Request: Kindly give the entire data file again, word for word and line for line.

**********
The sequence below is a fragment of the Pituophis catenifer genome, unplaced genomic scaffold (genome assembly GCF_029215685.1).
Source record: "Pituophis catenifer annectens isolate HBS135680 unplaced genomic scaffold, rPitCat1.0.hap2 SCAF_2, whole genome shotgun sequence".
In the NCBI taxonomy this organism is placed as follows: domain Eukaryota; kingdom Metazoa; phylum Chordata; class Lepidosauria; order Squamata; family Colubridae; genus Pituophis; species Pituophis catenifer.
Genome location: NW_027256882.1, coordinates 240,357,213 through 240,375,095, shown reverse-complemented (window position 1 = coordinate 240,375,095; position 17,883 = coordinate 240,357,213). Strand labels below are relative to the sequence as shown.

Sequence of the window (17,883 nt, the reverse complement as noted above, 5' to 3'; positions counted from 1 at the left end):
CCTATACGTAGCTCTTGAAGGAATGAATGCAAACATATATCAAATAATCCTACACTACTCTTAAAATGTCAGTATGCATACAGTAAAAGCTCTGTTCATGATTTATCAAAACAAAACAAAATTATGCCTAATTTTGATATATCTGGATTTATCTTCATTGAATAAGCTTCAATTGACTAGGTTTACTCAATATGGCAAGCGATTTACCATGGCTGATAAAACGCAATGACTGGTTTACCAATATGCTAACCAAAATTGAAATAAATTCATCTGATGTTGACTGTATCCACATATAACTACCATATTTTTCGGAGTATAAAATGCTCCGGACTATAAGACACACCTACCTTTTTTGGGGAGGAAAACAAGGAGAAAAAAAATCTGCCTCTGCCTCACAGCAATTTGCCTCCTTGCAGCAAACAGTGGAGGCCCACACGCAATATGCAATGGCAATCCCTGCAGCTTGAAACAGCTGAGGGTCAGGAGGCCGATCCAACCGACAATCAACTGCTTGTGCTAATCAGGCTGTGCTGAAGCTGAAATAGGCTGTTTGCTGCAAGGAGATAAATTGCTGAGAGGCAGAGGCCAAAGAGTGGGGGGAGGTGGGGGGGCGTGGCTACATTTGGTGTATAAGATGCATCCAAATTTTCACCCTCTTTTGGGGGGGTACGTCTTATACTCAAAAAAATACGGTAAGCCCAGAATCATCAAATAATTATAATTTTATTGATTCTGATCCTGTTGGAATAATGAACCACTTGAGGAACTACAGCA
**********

The sequence below is a fragment of the Pituophis catenifer genome, unplaced genomic scaffold (genome assembly GCF_029215685.1).
Source record: "Pituophis catenifer annectens isolate HBS135680 unplaced genomic scaffold, rPitCat1.0.hap2 SCAF_2, whole genome shotgun sequence".
In the NCBI taxonomy this organism is placed as follows: domain Eukaryota; kingdom Metazoa; phylum Chordata; class Lepidosauria; order Squamata; family Colubridae; genus Pituophis; species Pituophis catenifer.
Genome location: NW_027256882.1, coordinates 240,357,213 through 240,375,095, shown reverse-complemented (window position 1 = coordinate 240,375,095; position 17,883 = coordinate 240,357,213). Strand labels below are relative to the sequence as shown.

Sequence of the window (17,883 nt, the reverse complement as noted above, 5' to 3'; positions counted from 1 at the left end):
CCTATACGTAGCTCTTGAAGGAATGAATGCAAACATATATCAAATAATCCTACACTACTCTTAAAATGTCAGTATGCATACAGTAAAAGCTCTGTTCATGATTTATCAAAACAAAACAAAATTATGCCTAATTTTGATATATCTGGATTTATCTTCATTGAATAAGCTTCAATTGACTAGGTTTACTCAATATGGCAAGCGATTTACCATGGCTGATAAAACGCAATGACTGGTTTACCAATATGCTAACCAAAATTGAAATAAATTCATCTGATGTTGACTGTATCCACATATAACTACCATATTTTTCGGAGTATAAAATGCTCCGGACTATAAGACACACCTACCTTTTTTGGGGAGGAAAACAAGGAGAAAAAAAATCTGCCTCTGCCTCACAGCAATTTGCCTCCTTGCAGCAAACAGTGGAGGCCCACACGCAATATGCAATGGCAATCCCTGCAGCTTGAAACAGCTGAGGGTCAGGAGGCCGATCCAACCGACAATCAACTGCTTGTGCTAATCAGGCTGTGCTGAAGCTGAAATAGGCTGTTTGCTGCAAGGAGATAAATTGCTGAGAGGCAGAGGCCAAAGAGTGGGGGGAGGTGGGGGGGCGTGGCTACATTTGGTGTATAAGATGCATCCAAATTTTCACCCTCTTTTGGGGGGGTACGTCTTATACTCAAAAAAATACGGTAAGCCCAGAATCATCAAATAATTATAATTTTATTGATTCTGATCCTGTTGGAATAATGAACCACTTGAGGAACTACAGCA